Medvedev warns of new arms race if missile deal fails
RUSSIAN PRESIDENT Dmitry Medvedev has warned the West that a new arms race could result from failure to agree on a controversial missile defence shield.
In his annual state of the nation address, Mr Medvedev also lambasted corruption among Russian police and officials and urged families to have more children to avert a demographic crisis.
“In the coming decade we face the following alternatives: either we reach agreement on missile defence and create a fully fledged joint mechanism of co-operation, or a new round of the arms race will begin,” Mr Medvedev told MPs and senators in a glittering Kremlin hall.
“And then we would have to take a decision about the deployment of new offensive weapons. It is clear that this scenario would be very grave.”
Russia and the United States have long sparred over Washington’s desire to deploy a missile defence system in Europe, but President Barack Obama scrapped plans to build radar and missile bases in Poland and the Czech Republic as part of a bid to “reset” strained relations with Moscow.
Russia and Nato agreed at a summit this month to study how to develop jointly a new pan-European missile shield, but Moscow’s request for an equal say in the system’s operations would demand an unprecedented level of military and intelligence co-operation.
Mr Medvedev also reiterated the need to fight corruption at all levels in Russia, amid indicators at home and from foreign watchdogs that it has only got worse in recent years.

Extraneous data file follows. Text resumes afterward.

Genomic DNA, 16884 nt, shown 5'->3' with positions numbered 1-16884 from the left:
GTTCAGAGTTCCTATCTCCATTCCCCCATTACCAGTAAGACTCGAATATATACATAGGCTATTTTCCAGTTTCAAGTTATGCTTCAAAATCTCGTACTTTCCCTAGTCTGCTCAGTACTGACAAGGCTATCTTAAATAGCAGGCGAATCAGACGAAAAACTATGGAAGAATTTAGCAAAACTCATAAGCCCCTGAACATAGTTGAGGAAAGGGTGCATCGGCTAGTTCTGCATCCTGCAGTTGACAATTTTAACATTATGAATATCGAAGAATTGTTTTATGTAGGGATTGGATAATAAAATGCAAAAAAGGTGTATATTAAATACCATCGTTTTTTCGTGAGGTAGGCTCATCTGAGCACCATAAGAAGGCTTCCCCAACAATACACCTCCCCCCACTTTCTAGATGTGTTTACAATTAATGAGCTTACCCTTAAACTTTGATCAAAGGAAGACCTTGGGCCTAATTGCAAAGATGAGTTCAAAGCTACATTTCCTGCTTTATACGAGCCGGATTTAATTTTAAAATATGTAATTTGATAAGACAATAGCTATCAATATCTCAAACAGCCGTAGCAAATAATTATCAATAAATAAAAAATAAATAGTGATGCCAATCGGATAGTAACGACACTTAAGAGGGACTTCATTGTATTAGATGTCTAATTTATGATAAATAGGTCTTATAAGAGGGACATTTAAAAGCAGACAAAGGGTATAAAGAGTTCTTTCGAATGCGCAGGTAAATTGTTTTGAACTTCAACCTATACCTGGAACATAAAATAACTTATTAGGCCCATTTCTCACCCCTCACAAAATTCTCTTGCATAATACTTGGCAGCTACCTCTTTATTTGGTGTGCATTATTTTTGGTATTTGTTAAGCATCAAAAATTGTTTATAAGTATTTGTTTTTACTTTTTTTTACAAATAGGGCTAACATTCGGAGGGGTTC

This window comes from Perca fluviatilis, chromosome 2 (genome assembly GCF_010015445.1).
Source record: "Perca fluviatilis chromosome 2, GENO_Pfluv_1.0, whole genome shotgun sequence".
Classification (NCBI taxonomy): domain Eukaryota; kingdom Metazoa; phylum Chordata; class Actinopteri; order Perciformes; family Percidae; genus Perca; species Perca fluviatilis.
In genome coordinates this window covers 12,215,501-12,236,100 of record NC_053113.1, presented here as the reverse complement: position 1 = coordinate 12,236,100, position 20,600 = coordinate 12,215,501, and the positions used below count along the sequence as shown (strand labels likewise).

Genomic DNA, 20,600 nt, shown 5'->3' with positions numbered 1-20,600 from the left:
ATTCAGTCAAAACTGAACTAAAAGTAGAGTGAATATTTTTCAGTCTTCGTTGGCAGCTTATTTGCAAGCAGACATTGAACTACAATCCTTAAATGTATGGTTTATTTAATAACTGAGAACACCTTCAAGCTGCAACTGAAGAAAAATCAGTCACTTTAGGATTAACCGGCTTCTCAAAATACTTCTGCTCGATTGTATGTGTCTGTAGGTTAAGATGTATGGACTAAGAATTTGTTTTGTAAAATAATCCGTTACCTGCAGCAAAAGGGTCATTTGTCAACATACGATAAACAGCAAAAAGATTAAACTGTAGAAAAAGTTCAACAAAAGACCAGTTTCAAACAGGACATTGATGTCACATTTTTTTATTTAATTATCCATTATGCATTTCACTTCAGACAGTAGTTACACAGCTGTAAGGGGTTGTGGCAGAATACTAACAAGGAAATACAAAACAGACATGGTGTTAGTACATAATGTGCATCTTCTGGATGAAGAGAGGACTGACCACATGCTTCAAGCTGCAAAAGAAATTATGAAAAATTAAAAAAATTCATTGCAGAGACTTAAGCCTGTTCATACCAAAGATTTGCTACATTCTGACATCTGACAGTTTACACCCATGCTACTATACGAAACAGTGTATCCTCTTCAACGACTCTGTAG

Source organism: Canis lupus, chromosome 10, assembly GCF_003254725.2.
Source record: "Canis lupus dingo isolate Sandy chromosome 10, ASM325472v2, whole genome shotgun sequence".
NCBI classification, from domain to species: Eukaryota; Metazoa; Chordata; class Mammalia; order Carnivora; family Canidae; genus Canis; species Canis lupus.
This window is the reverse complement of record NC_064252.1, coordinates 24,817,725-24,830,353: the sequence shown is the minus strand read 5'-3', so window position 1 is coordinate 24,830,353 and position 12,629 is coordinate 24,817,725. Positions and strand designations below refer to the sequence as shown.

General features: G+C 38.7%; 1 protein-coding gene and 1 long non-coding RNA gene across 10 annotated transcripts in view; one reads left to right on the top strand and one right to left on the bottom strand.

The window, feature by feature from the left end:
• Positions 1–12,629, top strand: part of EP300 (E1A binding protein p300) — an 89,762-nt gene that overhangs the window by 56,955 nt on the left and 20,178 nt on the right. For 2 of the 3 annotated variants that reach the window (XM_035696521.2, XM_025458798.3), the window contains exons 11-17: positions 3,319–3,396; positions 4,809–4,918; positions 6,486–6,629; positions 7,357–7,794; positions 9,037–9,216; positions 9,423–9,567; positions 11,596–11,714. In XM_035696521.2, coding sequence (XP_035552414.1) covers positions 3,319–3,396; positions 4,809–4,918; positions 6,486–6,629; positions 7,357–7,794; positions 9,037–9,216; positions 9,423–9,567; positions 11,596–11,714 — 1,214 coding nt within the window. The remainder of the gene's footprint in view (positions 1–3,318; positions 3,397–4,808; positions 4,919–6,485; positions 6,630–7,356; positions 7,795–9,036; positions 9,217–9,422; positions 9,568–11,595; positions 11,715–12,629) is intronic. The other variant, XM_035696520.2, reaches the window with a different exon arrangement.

“The giving and taking of bribes may be punished by fines of up to 100 times the amount of the bribe,” he said, while admitting that “even a 12-year jail sentence is not enough to stop people accepting bribes” and complaining that graft connected to state contracts had grown “beyond all reasonable limits”.
With his country’s ageing population in mind, Mr Medvedev advocated financial rewards for couples who had three children.
Analysts heard little, however, to suggest that Mr Medvedev had escaped the shadow of his mentor, Prime Minister Vladimir Putin, or could keep the ex-president out of the Kremlin if he wished to return in 2012 elections.
“There were precious few moments of anything concrete,” said Maria Lipman of the Carnegie Moscow Centre.
“This speech maintains the impression that Putin is the leader of deeds and Medvedev is the leader of plans.”